BY frieze in Exhibition Reviews | 30 MAY 22

The Five Best Shows to See in June

From Cecilia Alemani’s eclectic and ambitious Venice Biennale exhibition to Thomas Schütte’s melting ceramic busts at Frith Street Gallery, London

BY frieze in Exhibition Reviews | 30 MAY 22

‘The Milk of Dreams’ 

Arsenale and Giardini, Venice, Italy 

23 April – 27 November 2022 

Gabriel Chaile, 2022, installation view, 59th International Art Exhibition – La Biennale di Venezia, The Milk of Dreams. Courtesy: the artist, La Biennale di Venezia, Barro Gallery, Buenos Aires; ChertLudde, Berlin;  Ammodo; photograph: Roberto Marossi
Gabriel Chaile, installation view, 59th International Art Exhibition – La Biennale di Venezia, The Milk of Dreams. Courtesy: the artist, La Biennale di Venezia, Barro Gallery, Buenos Aires, ChertLudde, Berlin and Ammodo; photograph: Roberto Marossi

‘The Milk of Dreams’ at the Arsenale opens with Simone Leigh’s huge bronze bust of a woman’s head and torso, Brick House (2019) – a work that, shown alongside enigmatic figurative paintings by the Cuban printmaker Belkis Ayón, announces this exhibition’s emphasis on painting and sculpture, as well as its thematic love of the mythic, the monumental and the mysterious. ‘The Milk of Dreams’ – boasting more than 200 artists from 58 countries, the majority of whom are female or gender non-conforming – derives its title from a short story by Leonora Carrington, whose surreal paintings of dreamy interiors and ecstatic landscapes are also included here and serve as a sort of precis. – Andrew Durbin

Richard Prince 

Gagosian, West 21st Street, New York, US

10 May – 25 June 2022

Richard Prince, Hoods, 2022, installation view, Gagosian
Richard Prince, ‘Hoods’, 2022, installation view. Courtesy: the artist and Gagosian; photograph: Rob McKeever

Even before he started using his blue-chip, blue-check clout to stalk young women online, Prince never let you forget he has a penis. The through line from Marlboro Man to Nightcore Girl is the artist’s confused blend of bragging and critique – collecting Americana as an artform, to be collected in turn. In this scheme of things, the car hood paintings offer a nigh-on transcendent mix of Bondo and pigment with a subtlety of Rothko sherbet, and do so maybe despite themselves – as evidenced here by a stripped-down muscle car with plywood hood, or a grey hood with basketball hoop attached. Prince misfires by straying too far from the great American highway of big-dick modernism. – Travis Diehl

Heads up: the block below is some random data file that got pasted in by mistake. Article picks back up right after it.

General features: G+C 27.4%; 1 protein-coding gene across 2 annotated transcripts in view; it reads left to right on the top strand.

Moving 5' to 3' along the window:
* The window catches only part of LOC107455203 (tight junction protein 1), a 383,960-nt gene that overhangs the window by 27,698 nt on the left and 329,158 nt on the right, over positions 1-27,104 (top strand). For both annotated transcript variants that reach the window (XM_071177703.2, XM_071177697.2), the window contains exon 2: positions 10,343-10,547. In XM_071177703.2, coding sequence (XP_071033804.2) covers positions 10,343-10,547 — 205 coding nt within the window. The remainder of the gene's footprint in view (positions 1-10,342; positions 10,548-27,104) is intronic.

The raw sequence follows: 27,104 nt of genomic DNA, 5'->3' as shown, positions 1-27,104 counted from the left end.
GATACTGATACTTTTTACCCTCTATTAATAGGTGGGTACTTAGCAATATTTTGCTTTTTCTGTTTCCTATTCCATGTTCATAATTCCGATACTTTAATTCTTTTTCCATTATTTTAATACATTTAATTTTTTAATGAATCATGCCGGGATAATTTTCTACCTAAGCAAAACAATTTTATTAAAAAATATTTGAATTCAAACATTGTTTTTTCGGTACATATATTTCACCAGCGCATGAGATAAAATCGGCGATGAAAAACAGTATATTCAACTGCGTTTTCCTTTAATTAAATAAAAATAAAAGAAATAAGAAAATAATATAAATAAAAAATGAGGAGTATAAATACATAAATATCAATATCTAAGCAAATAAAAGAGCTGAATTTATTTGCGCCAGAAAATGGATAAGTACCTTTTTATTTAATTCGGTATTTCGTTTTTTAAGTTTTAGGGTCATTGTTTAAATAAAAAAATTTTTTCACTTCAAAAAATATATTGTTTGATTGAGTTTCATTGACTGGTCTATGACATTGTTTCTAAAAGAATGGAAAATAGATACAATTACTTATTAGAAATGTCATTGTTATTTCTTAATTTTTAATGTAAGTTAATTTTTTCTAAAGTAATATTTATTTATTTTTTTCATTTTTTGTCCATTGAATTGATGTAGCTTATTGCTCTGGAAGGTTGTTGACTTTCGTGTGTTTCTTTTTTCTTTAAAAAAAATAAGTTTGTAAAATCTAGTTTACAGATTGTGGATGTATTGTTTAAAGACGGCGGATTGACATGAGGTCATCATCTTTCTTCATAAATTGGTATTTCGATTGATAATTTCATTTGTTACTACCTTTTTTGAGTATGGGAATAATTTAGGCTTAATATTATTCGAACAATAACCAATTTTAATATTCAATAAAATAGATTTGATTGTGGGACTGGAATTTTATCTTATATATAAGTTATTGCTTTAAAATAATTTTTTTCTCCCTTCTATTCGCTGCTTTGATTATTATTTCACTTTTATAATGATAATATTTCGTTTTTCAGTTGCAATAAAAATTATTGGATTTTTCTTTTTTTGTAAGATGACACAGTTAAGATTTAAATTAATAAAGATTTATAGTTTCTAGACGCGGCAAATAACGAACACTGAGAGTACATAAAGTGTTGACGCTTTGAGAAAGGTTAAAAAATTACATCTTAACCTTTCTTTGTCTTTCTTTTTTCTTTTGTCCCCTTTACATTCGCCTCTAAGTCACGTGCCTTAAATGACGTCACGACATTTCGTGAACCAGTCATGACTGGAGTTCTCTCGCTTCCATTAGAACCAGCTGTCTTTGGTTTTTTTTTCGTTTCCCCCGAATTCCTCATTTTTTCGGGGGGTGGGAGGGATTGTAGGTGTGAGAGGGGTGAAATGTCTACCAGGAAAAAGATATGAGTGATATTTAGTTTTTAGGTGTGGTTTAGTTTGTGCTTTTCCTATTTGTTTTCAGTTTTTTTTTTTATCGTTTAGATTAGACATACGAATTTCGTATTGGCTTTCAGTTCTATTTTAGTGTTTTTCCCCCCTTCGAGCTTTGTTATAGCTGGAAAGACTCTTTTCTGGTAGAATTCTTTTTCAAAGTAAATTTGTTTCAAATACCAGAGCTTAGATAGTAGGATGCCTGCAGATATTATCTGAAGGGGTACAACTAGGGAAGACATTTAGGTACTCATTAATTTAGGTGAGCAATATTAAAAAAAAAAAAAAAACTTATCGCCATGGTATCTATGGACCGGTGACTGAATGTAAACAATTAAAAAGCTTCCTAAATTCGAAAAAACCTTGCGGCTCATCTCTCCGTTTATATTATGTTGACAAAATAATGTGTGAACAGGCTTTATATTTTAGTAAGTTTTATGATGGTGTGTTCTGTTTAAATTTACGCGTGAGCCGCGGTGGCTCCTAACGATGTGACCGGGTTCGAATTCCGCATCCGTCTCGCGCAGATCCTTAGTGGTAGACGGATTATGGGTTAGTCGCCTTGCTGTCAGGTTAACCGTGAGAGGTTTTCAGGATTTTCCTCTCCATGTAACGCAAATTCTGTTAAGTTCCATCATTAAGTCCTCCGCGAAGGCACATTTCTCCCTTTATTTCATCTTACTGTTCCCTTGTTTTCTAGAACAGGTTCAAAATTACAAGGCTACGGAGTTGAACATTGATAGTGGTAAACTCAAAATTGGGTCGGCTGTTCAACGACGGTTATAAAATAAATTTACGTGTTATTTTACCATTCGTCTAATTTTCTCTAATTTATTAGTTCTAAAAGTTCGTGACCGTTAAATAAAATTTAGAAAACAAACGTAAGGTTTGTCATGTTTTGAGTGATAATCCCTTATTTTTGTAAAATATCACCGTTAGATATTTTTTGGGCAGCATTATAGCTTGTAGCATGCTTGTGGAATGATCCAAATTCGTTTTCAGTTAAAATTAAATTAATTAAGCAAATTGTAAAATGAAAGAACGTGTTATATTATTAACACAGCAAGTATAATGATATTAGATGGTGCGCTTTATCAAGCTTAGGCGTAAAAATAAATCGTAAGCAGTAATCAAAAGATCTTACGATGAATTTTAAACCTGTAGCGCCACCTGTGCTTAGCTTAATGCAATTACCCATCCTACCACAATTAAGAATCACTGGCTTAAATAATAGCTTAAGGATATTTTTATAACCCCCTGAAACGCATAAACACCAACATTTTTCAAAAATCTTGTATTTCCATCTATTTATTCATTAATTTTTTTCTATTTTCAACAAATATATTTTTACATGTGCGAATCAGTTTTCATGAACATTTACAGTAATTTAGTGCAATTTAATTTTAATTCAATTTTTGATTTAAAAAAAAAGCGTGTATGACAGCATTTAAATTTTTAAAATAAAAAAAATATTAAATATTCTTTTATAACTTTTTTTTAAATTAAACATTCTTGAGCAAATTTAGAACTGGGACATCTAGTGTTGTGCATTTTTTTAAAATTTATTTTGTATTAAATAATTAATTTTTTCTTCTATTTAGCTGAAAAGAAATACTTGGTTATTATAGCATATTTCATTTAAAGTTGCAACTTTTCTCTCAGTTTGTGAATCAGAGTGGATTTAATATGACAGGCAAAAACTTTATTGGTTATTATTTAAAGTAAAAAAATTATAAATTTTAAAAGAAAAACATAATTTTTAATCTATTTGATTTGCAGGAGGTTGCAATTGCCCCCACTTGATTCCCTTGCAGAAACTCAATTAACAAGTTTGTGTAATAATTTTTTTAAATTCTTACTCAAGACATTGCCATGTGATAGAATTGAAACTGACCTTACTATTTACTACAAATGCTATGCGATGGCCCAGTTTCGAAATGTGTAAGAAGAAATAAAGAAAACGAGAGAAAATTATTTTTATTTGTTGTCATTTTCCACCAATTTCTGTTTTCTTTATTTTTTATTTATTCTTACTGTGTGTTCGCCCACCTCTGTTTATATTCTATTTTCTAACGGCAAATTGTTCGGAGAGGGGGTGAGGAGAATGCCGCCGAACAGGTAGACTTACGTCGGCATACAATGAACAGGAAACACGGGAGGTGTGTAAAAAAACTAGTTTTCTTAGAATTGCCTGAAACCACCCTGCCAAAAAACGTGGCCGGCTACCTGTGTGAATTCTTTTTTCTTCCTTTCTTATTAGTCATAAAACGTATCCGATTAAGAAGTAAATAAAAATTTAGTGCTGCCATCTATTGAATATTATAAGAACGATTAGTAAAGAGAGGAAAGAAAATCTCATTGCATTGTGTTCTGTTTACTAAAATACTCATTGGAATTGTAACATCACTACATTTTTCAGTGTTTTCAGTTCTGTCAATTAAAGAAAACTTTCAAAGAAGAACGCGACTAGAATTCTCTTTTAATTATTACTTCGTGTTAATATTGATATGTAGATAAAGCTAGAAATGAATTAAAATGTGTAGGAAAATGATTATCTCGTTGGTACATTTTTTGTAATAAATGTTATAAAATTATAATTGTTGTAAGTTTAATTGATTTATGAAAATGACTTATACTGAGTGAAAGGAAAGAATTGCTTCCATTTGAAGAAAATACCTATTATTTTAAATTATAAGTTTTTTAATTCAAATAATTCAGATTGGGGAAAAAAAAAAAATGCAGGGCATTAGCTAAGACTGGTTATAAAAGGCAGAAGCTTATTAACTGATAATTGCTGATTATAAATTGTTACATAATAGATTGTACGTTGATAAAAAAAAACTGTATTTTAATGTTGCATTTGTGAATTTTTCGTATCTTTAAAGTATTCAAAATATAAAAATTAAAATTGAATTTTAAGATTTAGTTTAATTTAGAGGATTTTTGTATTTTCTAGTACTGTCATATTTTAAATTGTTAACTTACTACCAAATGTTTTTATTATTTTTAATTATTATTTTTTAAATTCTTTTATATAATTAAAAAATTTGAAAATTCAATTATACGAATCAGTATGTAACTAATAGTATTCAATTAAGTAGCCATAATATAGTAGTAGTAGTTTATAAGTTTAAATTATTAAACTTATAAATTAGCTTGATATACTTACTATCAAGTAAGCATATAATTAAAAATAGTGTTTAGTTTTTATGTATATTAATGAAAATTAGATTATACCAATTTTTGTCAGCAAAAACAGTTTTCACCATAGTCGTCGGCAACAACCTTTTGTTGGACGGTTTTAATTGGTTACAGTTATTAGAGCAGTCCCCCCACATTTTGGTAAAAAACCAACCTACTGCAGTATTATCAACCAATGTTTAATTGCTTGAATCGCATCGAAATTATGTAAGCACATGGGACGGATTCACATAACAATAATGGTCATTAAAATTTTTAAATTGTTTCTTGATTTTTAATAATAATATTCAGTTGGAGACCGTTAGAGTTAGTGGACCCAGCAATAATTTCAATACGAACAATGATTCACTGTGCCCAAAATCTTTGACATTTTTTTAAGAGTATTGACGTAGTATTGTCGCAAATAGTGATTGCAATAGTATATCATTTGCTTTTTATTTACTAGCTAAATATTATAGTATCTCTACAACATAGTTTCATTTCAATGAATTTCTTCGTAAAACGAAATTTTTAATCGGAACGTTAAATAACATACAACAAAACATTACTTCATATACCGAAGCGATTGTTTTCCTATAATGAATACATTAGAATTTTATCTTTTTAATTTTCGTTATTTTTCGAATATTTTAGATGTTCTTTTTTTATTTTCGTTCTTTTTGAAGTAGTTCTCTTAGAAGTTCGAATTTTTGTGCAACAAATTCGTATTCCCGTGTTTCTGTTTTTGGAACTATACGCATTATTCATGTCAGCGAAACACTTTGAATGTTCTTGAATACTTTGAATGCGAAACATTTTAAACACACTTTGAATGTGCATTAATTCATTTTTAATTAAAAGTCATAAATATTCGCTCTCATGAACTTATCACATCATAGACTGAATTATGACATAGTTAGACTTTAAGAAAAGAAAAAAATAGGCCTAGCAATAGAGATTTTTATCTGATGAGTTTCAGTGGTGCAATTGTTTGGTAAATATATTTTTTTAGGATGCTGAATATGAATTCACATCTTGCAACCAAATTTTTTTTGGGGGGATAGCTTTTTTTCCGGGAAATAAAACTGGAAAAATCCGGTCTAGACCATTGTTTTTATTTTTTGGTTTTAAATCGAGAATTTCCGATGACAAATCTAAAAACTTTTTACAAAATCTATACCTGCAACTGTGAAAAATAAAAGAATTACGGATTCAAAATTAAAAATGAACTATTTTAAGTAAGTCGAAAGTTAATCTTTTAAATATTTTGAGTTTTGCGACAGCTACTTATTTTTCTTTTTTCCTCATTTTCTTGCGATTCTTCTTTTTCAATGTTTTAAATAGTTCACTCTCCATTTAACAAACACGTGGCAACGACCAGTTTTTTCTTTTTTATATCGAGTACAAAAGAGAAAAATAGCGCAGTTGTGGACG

‘The 23rd Biennale of Sydney: rīvus’

Various Venues, Sydney 

12 March – 13 June 

Rex Greeno and Dean Greeno, Ningher (Reed Canoe), 2020, installation view, Art Gallery of New South Wales. Courtesy: 23rd Biennale of Sydney

‘rīvus’ is at its best when it shows the natural world as an enchanting, seductive guide – whether in Clare Milledge’s shaman-inspired treatment of art-as-ecological-fieldwork (Imbás: a well at the bottom of the sea, 2022) or Jessie French’s design objects made with algae-based bioplastics (The Myth of Nature – agaG1, 2021–22). Politically, the exhibition highlights how biological complexity could serve as a model for culturally diversified humanity. – Wes Hill

Thomas Schütte

Frith Street Gallery, London, UK 

29 April – 25 June 

Thomas Schutte
Thomas Schütte, Experte O (Expert O), 2020. Courtesy: © the artist and Frith Street Gallery, London; photograph: Ben Westoby

The glass and ceramic busts on display in Frith Street’s first-floor gallery feel somewhere between human and other, as if the artist has captured people midway through coming into being. The intensity of the detail – from the glazing to the almost body horror-style rendering of the features – creates unworldly objects, faces that do not quite belong. Schütte applies precise decorative finishes to less-than-perfect, melting human faces. Old Friends Revisited (2021) sees a series of historical male busts rendered strange and absurd, some with closed eyes and somehow serene expressions, others gazing out into the world appearing almost monstrous. Downstairs, the glass heads You 24 and Me 24 (2018) appear melancholy, surrounded by urns and a group of six almost decomposing glass bulbs (Guter Geist, Good Soul, 2022). These unusual sculptures exist at a point of tension: between mundane and monstrous, being and nothingness. – Sam Moore

‘ARS22: Living Encounters’

Kiasma, Helsinki, Finland

08 April – 16 October

Eva Kot’átková, What Does a Turtle Feel Through the Carapace: Interspecies Traveling Classroom, 2022, installation view. Courtesy: the artist; photo: Petri Virtanen

‘ARS22’ – the tenth edition of Finland’s largest contemporary art show, which was first held in 1961 and has run roughly every five years at Kiasma since the 1990s – manages to (mostly) evade catastrophizing, and instead weaves the strands of contemporary life’s omnipresent anxieties into a complex and intriguing fabric. This is not a show with a single through-line or multiple pat narratives, but rather a dense expression of our equally dense ‘time of generalized crisis’ or ‘emergency convergence’ – the terms with which curator João Laia opens his catalogue essay. Amid this are nods to the past (some works on show were featured in prior iterations of the exhibition series), which show again and again that concerns such as racism are evergreen. – Kimberly Bradley

Main image: Cave Urban, Transience, 2019, installation view for Sculpture By The Sea (2019), Bondi. Courtesy: the artists, The 23rd Biennale of Sydney, Sculpture By The Sea and Transfield. Photograph: Juan Pablo

Contemporary Art and Culture